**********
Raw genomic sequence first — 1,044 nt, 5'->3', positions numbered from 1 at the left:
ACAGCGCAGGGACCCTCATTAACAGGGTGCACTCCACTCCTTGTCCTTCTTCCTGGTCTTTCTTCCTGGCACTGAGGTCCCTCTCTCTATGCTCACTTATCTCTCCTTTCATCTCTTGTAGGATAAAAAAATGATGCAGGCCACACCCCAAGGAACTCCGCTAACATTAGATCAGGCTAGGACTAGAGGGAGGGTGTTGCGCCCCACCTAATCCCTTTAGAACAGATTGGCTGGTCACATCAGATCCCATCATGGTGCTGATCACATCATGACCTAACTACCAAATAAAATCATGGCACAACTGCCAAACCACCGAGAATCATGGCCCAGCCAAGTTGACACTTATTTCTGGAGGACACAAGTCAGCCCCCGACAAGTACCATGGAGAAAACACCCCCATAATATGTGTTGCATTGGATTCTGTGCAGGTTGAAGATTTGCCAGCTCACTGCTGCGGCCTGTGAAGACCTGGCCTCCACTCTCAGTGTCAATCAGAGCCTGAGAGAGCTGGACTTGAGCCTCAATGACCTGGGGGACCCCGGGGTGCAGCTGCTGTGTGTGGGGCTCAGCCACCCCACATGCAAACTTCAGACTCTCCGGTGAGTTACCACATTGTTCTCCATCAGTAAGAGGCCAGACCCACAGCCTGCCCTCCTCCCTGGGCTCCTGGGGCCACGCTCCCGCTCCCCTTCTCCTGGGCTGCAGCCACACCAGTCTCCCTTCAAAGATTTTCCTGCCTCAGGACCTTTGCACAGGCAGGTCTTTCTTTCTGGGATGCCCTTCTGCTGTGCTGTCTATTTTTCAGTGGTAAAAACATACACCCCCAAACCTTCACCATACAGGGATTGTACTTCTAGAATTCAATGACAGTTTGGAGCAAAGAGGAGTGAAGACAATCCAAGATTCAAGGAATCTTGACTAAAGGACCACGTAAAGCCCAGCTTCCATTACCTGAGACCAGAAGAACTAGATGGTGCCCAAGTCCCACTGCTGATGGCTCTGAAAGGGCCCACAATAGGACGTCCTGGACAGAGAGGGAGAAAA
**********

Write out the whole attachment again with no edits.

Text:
Raw genomic sequence first — 1,044 nt, 5'->3', positions numbered from 1 at the left:
ACAGCGCAGGGACCCTCATTAACAGGGTGCACTCCACTCCTTGTCCTTCTTCCTGGTCTTTCTTCCTGGCACTGAGGTCCCTCTCTCTATGCTCACTTATCTCTCCTTTCATCTCTTGTAGGATAAAAAAATGATGCAGGCCACACCCCAAGGAACTCCGCTAACATTAGATCAGGCTAGGACTAGAGGGAGGGTGTTGCGCCCCACCTAATCCCTTTAGAACAGATTGGCTGGTCACATCAGATCCCATCATGGTGCTGATCACATCATGACCTAACTACCAAATAAAATCATGGCACAACTGCCAAACCACCGAGAATCATGGCCCAGCCAAGTTGACACTTATTTCTGGAGGACACAAGTCAGCCCCCGACAAGTACCATGGAGAAAACACCCCCATAATATGTGTTGCATTGGATTCTGTGCAGGTTGAAGATTTGCCAGCTCACTGCTGCGGCCTGTGAAGACCTGGCCTCCACTCTCAGTGTCAATCAGAGCCTGAGAGAGCTGGACTTGAGCCTCAATGACCTGGGGGACCCCGGGGTGCAGCTGCTGTGTGTGGGGCTCAGCCACCCCACATGCAAACTTCAGACTCTCCGGTGAGTTACCACATTGTTCTCCATCAGTAAGAGGCCAGACCCACAGCCTGCCCTCCTCCCTGGGCTCCTGGGGCCACGCTCCCGCTCCCCTTCTCCTGGGCTGCAGCCACACCAGTCTCCCTTCAAAGATTTTCCTGCCTCAGGACCTTTGCACAGGCAGGTCTTTCTTTCTGGGATGCCCTTCTGCTGTGCTGTCTATTTTTCAGTGGTAAAAACATACACCCCCAAACCTTCACCATACAGGGATTGTACTTCTAGAATTCAATGACAGTTTGGAGCAAAGAGGAGTGAAGACAATCCAAGATTCAAGGAATCTTGACTAAAGGACCACGTAAAGCCCAGCTTCCATTACCTGAGACCAGAAGAACTAGATGGTGCCCAAGTCCCACTGCTGATGGCTCTGAAAGGGCCCACAATAGGACGTCCTGGACAGAGAGGGAGAAAA